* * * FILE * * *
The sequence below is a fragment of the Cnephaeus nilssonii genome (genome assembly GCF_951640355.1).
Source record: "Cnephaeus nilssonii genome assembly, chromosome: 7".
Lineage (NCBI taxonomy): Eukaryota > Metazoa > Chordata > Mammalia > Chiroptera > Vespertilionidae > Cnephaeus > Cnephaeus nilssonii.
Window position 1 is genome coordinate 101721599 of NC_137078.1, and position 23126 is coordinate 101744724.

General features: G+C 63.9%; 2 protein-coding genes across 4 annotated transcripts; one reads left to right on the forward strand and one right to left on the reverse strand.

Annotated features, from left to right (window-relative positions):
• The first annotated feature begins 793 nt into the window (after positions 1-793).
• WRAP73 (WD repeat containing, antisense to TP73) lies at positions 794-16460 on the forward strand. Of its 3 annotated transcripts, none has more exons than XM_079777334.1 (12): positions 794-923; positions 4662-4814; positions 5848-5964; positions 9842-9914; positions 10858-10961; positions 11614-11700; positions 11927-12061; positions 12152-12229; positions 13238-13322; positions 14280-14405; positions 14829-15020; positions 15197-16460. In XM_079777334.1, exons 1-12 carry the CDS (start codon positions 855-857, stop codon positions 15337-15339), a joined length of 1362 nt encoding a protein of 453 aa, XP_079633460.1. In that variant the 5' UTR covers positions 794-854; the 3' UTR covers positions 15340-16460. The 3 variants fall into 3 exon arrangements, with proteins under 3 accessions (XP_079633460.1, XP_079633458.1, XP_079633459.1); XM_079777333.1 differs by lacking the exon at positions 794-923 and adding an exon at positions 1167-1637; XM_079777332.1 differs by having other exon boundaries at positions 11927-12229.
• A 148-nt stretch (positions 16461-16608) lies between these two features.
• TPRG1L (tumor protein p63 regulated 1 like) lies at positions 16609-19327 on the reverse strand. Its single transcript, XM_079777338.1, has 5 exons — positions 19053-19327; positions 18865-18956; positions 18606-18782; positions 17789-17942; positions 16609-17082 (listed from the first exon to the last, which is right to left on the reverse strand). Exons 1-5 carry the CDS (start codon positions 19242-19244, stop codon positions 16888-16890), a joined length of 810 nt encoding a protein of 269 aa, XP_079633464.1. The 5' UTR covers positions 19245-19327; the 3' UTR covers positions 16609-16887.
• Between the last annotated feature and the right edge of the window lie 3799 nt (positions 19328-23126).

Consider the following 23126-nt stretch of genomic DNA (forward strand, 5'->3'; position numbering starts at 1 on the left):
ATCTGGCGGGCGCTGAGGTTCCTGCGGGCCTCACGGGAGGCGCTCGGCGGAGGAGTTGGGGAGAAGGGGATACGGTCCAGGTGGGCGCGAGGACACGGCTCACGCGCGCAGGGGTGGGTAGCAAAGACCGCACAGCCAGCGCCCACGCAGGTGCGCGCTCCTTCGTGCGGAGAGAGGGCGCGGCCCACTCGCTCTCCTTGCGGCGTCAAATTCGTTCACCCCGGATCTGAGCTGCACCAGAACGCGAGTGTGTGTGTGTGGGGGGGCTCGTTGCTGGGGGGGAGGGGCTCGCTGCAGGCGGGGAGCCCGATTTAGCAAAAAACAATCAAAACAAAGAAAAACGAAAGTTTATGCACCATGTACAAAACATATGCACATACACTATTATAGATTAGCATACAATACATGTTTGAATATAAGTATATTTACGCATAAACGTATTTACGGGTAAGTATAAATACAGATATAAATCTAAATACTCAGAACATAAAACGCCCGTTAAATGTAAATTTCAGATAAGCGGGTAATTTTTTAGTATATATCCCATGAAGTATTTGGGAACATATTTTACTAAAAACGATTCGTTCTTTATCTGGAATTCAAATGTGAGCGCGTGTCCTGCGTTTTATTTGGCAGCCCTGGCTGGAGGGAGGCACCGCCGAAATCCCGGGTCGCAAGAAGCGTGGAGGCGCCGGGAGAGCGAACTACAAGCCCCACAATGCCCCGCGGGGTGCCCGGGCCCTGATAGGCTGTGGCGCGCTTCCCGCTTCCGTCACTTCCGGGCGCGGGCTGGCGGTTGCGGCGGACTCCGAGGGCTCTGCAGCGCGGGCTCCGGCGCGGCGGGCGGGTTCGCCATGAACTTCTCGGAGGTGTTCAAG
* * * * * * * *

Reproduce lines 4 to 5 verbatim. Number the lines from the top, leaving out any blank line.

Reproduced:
Window position 1 is genome coordinate 101721599 of NC_137078.1, and position 23126 is coordinate 101744724.

General features: G+C 63.9%; 2 protein-coding genes across 4 annotated transcripts; one reads left to right on the forward strand and one right to left on the reverse strand.